*Which 3 cards should my spouse carry in their wallet? (assume one for groceries)
    *Which should be my primary card for travel spend? (consider travel insurance benefits)
    *Which card for online purchases?
    *Which card for recurring payments (you want to designate a card that is used nowhere else, because it’s a pain to quickly change all your recurring payments)

    Also there is no consideration of annual fees which eat away at your returns, particularly when the benefits on many premium cards (e.g. Priority Pass) are overlapping. Most people are not going to pay high AFs to Citi, Amex and Chase for largely overlapping benefits (and certainly not multiple cards from the same issuer).

    For example Gary lists 2 grocery cards with annual fees; but one could easily get 3% cash on BofA card or 2 AA miles per $1 on Citibank AA Mileup card with $0 annual fees. The BofA card also offers the option of 3% for online purchases instead. Even Amex has a free Blue card with 3% cash back on groceries.

    So I guess this is maybe a good list of what Gary does, but maybe not the best choice for everyone else.

  6. Gary, I’m guessing you take into account as you value the various cards’ “currencies,” how long it takes to transfer the points to the airline FF or hotel loyalty programs. Chase Ultimate Rewards points transfer essentially instantly to most programs (SQ, Marriott, and IHG take a couple of days). How long do Citi, AmEx Membership Rewards, and Marriott Bonvoy points take to transfer?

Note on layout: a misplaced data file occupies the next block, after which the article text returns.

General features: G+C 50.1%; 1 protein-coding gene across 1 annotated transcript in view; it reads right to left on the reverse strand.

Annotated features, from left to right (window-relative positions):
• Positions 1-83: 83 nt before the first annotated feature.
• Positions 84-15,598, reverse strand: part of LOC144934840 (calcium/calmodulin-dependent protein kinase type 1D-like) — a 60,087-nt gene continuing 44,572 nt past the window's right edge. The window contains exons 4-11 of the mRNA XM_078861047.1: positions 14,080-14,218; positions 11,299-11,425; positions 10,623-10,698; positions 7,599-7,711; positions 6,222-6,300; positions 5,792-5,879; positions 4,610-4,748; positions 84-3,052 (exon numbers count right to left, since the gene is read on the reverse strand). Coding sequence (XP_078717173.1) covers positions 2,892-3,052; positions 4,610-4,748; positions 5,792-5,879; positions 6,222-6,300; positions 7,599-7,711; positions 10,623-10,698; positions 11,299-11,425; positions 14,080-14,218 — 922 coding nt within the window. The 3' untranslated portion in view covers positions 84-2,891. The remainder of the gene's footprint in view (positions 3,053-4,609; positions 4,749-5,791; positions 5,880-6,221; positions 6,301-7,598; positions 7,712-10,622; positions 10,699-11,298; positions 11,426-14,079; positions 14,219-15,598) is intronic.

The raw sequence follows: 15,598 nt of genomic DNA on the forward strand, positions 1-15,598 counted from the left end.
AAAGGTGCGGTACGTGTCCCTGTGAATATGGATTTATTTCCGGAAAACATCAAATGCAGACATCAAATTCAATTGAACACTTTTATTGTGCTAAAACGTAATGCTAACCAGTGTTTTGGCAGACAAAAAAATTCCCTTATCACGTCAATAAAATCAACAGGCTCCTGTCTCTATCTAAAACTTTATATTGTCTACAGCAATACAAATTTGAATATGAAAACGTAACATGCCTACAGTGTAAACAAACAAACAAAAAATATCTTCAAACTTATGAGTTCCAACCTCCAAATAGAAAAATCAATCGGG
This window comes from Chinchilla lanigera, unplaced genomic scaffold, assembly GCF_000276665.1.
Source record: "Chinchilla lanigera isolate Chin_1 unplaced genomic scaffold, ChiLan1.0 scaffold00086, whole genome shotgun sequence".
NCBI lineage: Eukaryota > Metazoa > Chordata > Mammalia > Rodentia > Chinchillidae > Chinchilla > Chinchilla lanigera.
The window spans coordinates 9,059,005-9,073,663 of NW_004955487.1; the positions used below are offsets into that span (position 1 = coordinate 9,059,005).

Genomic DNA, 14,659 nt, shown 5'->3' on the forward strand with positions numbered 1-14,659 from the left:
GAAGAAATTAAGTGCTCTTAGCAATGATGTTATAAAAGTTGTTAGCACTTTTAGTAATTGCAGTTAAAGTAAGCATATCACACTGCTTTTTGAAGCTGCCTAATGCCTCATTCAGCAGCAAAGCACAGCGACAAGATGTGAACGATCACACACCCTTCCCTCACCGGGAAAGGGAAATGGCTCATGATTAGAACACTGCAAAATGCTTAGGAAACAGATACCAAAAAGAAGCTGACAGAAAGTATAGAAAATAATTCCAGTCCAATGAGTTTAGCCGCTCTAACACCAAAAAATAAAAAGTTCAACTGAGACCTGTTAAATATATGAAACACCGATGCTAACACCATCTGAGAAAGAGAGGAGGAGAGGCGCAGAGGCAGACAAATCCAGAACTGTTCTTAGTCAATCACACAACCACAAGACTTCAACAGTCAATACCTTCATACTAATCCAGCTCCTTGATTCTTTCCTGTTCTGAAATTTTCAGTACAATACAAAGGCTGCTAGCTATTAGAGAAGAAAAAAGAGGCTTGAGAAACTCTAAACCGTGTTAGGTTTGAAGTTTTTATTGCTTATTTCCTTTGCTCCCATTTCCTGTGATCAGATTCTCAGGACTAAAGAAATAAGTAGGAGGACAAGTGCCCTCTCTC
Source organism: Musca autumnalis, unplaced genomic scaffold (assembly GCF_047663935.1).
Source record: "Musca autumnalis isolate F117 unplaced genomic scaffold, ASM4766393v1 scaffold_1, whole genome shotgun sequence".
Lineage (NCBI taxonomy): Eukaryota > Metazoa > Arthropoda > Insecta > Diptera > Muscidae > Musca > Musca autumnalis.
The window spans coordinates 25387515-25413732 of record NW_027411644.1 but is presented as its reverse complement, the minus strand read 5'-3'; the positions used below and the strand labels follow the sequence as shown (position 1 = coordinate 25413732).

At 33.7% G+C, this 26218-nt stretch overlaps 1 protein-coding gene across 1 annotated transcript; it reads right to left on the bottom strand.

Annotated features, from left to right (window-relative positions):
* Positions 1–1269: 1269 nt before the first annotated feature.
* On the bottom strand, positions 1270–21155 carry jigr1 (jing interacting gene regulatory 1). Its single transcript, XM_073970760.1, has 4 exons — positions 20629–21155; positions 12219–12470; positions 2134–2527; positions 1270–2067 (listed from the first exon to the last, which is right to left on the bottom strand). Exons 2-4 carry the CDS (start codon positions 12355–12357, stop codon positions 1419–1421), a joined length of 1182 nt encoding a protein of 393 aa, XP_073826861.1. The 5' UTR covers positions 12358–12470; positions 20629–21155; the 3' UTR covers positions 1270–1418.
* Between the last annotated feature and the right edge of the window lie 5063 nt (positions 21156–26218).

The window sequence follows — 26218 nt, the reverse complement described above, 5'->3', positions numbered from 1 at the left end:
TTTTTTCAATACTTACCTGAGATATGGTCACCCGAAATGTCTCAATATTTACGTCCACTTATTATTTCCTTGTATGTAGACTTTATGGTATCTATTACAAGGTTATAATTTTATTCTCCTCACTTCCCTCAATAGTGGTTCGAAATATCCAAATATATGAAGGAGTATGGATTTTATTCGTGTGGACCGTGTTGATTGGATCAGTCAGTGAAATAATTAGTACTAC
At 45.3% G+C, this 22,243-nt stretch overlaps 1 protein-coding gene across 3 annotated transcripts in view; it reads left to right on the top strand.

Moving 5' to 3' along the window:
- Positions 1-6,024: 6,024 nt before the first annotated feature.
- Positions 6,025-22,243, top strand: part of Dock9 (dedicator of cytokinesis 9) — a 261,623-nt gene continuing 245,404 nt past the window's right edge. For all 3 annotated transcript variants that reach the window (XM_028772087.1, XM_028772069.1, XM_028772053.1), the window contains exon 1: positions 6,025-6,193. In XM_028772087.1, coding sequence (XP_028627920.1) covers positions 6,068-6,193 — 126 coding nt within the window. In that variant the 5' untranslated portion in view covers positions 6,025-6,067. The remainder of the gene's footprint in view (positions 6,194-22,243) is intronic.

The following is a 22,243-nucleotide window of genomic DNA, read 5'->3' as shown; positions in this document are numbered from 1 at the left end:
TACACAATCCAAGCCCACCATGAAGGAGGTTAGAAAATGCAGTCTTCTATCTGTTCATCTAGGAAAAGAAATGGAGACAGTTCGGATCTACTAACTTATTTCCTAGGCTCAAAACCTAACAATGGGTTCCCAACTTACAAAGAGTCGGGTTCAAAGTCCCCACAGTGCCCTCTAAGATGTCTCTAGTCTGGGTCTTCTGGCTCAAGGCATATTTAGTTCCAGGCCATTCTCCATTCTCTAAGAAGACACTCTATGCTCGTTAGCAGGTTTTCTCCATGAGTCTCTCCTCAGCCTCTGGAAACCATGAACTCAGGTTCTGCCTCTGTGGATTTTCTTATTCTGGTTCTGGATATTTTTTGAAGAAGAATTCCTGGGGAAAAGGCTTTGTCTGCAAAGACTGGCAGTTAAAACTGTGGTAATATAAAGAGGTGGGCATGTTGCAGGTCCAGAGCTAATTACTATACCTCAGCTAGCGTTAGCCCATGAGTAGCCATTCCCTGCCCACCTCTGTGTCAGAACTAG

7. I’d give an honorable mention to the Amex EveryDay Preferred for combined gas, groceries, bills, and general shopping not online. Surely you can get up to the 30-transaction threshold with those, earning 4.5X on groceries, 3X on gas, 1.5X on everything else. That’s more than the Amex Gold’s 4X on groceries, same as the Citi Premier’s 3X on gas (more if you value MR>TYP), and more than the Double Cash’s 2% on everything else, all for $95/year. Add the fee-free BofA card and a checking account for 3.3% on online shopping. Add the Citi Premier for 3X TYP on travel and 2X on dining for only $95/year more. Don’t travel at all, but dine out a ton? If you value MR=TYP=$0.015, Amex Gold is worth the $155 premium over the Citi Premier at a spending level of $431/mo on restaurants (less if you value MR>TYP). If you travel AND dine out, do the math and see if getting both is worth it; remember to account for both the 3X and the 2X on the Premier, AND the $100 fee credit on the Amex Gold.

  8. Boraxo — I wholeheartedly agree. it seems the blog-o-sphere these days is more about getting people excited about the shiny new card (and hence referral fees)*, than about getting something that works reasonably well and doesn’t cost an (annual) arm & leg. Oh well, the smart thing consumer can do is just keep reading these articles and before long they’ll form their own ideas.

    Herewith my take-with cards for my wife:
    FIDEL (2% everything); PenFed (5X gas); Freedom (quarterly 5X). Anything more complex than that goes in my wallet; eg I carry the Chase Reserve for travel expenses, but usually my wife is with me, so she doesn’t need to carry one of her own.

    * proof of the pudding — all the blather about the new Amex Bonvoy card — how many articles prominently mention that gift cards are not counted towards the $5K min spend?